Serbia’s auto market is getting its first major boost this month as the country’s central bank announced a 3.3% interest rate increase for the first time in four years.
The rate will be the highest in the Balkans, which is where the Serbian economy is based.
But the bank is taking it into account and is considering raising the rate by more than 6.5% in the coming months, to 5.3%.
Serbia’s central banks rate has remained steady at 4.5%, but the country has been in recession for years and is struggling to get its economy moving again.
Its inflation rate is now higher than that of other European countries, and unemployment is also on the rise.
But the central bank has not given up hope for Serbia to bounce back.
The central bank’s rate increase comes after an interest rate cut in January.
The decision, which helped the economy recover in the months following the global financial crisis, was a major win for the central bankers credibility and helped stabilize the market, said Mihail Petrovic, an economist at the private investment bank BNI.
Petrovic also said the central banks move is good news for the Serbian government and economy.
The new interest rate will bring a 5.9% inflation rate to Serbia’s economy, which has averaged 4.3%, and a 2.4% unemployment rate.
The country has already seen a 6.4%, and 3.7% inflation, as a result of the financial crisis.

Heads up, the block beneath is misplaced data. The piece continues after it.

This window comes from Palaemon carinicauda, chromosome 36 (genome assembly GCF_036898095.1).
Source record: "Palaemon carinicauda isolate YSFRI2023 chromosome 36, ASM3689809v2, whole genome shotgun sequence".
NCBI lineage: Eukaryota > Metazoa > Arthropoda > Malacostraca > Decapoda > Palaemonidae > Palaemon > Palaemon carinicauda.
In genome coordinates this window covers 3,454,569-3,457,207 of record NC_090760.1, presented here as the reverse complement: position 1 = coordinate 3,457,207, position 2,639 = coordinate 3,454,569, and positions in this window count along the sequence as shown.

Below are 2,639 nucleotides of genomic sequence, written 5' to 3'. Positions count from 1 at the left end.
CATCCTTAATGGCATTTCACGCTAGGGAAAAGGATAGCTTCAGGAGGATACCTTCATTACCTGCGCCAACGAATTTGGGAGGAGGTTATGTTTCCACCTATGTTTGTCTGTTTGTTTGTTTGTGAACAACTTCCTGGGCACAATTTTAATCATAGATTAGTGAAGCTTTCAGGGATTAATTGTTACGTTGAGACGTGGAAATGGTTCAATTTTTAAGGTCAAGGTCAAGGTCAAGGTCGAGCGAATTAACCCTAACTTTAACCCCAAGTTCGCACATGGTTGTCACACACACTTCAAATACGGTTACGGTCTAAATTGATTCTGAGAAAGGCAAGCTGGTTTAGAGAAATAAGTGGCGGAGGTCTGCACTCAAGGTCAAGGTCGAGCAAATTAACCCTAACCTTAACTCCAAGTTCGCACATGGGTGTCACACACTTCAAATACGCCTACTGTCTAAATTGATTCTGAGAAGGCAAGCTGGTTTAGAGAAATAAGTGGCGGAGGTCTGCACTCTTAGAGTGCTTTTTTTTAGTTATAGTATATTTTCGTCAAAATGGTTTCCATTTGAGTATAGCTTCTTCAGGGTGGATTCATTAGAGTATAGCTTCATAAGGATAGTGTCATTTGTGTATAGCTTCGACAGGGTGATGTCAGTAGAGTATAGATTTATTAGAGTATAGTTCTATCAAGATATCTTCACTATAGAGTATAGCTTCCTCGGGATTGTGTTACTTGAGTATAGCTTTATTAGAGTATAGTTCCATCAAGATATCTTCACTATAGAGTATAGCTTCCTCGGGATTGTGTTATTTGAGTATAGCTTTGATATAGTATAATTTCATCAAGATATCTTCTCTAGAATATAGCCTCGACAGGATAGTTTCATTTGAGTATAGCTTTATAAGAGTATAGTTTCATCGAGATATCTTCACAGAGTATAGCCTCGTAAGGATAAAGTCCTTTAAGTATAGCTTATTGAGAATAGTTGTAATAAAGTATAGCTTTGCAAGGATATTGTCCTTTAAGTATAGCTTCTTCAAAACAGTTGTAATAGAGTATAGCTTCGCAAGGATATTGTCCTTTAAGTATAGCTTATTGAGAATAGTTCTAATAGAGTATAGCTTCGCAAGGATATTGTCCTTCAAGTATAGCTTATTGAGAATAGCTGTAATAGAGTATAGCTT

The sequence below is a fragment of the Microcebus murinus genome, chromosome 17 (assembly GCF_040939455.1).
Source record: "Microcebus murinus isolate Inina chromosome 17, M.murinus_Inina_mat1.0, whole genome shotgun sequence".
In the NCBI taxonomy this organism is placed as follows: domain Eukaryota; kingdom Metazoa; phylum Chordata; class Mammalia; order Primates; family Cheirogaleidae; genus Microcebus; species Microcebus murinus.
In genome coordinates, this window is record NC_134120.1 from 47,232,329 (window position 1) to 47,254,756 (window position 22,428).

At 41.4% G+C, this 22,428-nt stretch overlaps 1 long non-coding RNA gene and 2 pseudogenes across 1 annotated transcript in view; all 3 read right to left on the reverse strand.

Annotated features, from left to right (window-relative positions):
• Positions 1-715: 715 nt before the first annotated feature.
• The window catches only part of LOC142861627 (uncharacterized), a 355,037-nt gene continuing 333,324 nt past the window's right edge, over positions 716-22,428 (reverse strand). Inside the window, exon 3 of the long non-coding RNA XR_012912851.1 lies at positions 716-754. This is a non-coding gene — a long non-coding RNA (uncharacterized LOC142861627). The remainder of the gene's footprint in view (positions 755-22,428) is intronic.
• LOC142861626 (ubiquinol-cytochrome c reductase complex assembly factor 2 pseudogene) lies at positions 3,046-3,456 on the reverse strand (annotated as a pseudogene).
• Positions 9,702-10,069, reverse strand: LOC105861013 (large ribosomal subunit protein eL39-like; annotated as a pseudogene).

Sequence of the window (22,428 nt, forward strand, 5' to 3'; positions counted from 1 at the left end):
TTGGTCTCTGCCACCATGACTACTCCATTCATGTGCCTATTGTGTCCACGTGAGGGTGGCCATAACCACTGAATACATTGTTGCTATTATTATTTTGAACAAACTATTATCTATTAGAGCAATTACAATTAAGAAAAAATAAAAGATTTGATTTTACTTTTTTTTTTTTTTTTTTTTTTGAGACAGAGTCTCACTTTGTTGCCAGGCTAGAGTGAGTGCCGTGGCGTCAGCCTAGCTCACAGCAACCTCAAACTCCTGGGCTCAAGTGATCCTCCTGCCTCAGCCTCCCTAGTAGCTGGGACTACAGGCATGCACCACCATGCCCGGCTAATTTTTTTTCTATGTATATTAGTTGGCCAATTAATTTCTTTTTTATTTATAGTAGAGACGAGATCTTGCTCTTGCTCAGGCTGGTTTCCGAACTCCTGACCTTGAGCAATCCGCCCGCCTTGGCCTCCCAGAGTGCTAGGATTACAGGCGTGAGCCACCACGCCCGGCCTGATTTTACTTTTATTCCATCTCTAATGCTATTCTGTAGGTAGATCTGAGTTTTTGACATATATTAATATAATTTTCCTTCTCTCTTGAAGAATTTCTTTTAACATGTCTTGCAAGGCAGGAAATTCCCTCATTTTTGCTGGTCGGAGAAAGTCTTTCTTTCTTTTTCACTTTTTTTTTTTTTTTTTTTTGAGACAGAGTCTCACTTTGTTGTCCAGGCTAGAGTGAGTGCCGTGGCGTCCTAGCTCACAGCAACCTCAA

Petrović said the move is an indication that the country will be able to bring back growth and jobs in the near future.
“I think the interest rate decision is a good step forward,” he said.
Petrogovic said that the central banking rate cut was a step in the right direction, but the central banker must also consider how to keep the economy moving in the short term.
“The current situation is a long-term problem,” he told the Reuters news agency.
“It needs to be fixed.”
Petrovics analysts have said that while the central rate hike may help boost the economy, it will not bring back long-lost jobs.
The country has lost more than 3 million jobs in recent years.
Petrivs bank rate hike comes as Serbia is on a trade war with Turkey, which accuses Serbia of selling its gas and oil to Turkey, and as it is being forced to pay its creditors to bail out a country that is the biggest debtor in Europe.
Serbia has also been battling a debt crisis that has left it unable to pay back its debts.
The debt crisis has left the country unable to repay its international creditors.
Petric said the latest rate move was good news, but Serbia will not get out of the debt crisis quickly.
“Serbia will not pay back the debts in full for many years, even after the interest rates are raised,” he wrote in a report published on Thursday.
Petrvs rate increase is a major step for the bank, which recently raised its forecast for the economy.
Its target for Serbia is to grow by 3.5 percent this year, up from 3.1 percent this time last year.
The bank has said that Serbia will need to boost exports by at least 10.4 percent in order to get back to its target, which it expects to reach by the end of 2019.
The Central Bank of Serbia (SB) is due to hold a meeting in March.